Ocean Acidification is a Bonafide Threat to Marine Life Warns Chief US and UK Scientists (Opinion)
SEAFOODNEWS.COM [The New York Times] Opinion by Richard W. Spinrad and Ian Boyd - October 16, 2015
Spinrad is the chief scientist of the U.S. National Oceanic and Atmospheric Administration. Boyd is the chief scientific adviser to the British government’s Department of Environment, Food and Rural Affairs.
Ocean and coastal waters around the world are beginning to tell a disturbing story. The seas, like a sponge, are absorbing increasing amounts of carbon dioxide from the atmosphere, so much so that the chemical balance of our oceans and coastal waters is changing and a growing threat to marine ecosystems. Over the past 200 years, the world’s seas have absorbed more than 150 billion metric tons of carbon from human activities. Currently, that’s a worldwide average of 15 pounds per person a week, enough to fill a coal train long enough to encircle the equator 13 times every year.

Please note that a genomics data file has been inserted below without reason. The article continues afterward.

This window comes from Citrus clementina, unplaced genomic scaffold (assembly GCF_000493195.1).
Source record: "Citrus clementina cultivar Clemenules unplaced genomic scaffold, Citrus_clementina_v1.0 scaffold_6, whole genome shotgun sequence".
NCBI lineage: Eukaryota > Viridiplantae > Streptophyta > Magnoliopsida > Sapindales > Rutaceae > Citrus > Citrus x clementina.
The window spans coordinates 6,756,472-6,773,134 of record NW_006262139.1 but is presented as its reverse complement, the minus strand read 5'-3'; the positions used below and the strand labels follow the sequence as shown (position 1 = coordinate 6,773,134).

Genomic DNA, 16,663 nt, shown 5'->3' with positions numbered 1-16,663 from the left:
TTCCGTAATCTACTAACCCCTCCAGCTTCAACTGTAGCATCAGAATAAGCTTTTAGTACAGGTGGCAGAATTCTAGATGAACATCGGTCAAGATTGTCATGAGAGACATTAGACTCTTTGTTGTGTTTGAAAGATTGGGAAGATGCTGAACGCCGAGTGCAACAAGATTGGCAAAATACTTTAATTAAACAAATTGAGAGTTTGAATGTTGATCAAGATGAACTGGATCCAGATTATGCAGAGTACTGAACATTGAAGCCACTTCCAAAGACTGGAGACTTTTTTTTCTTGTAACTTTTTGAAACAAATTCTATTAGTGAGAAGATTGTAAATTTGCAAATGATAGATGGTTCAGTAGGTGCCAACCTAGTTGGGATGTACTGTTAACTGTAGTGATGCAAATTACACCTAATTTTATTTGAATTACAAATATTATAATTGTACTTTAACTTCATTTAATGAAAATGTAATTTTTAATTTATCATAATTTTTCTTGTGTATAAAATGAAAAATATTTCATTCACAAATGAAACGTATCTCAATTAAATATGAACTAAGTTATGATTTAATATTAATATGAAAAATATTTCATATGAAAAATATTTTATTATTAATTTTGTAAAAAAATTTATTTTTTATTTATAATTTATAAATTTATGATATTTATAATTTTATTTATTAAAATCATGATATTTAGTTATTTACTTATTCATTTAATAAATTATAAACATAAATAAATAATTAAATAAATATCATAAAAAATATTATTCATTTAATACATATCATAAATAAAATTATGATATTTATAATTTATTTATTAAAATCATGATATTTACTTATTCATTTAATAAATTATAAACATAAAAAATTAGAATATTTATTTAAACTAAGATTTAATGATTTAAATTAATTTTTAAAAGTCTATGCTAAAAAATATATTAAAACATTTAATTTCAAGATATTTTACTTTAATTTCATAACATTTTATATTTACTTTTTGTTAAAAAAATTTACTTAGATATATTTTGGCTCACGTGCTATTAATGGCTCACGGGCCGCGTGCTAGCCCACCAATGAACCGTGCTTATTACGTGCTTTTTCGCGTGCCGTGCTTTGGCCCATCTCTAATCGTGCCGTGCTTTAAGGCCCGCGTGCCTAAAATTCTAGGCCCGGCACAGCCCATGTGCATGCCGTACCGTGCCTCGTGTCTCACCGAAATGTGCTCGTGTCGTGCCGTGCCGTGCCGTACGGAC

We can’t see this massive amount of carbon dioxide that’s going into the ocean, but it dissolves in seawater as carbonic acid, changing the water’s chemistry at a rate faster than seen for millions of years. Known as ocean acidification, this process makes it difficult for shellfish, corals and other marine organisms to grow, reproduce and build their shells and skeletons...
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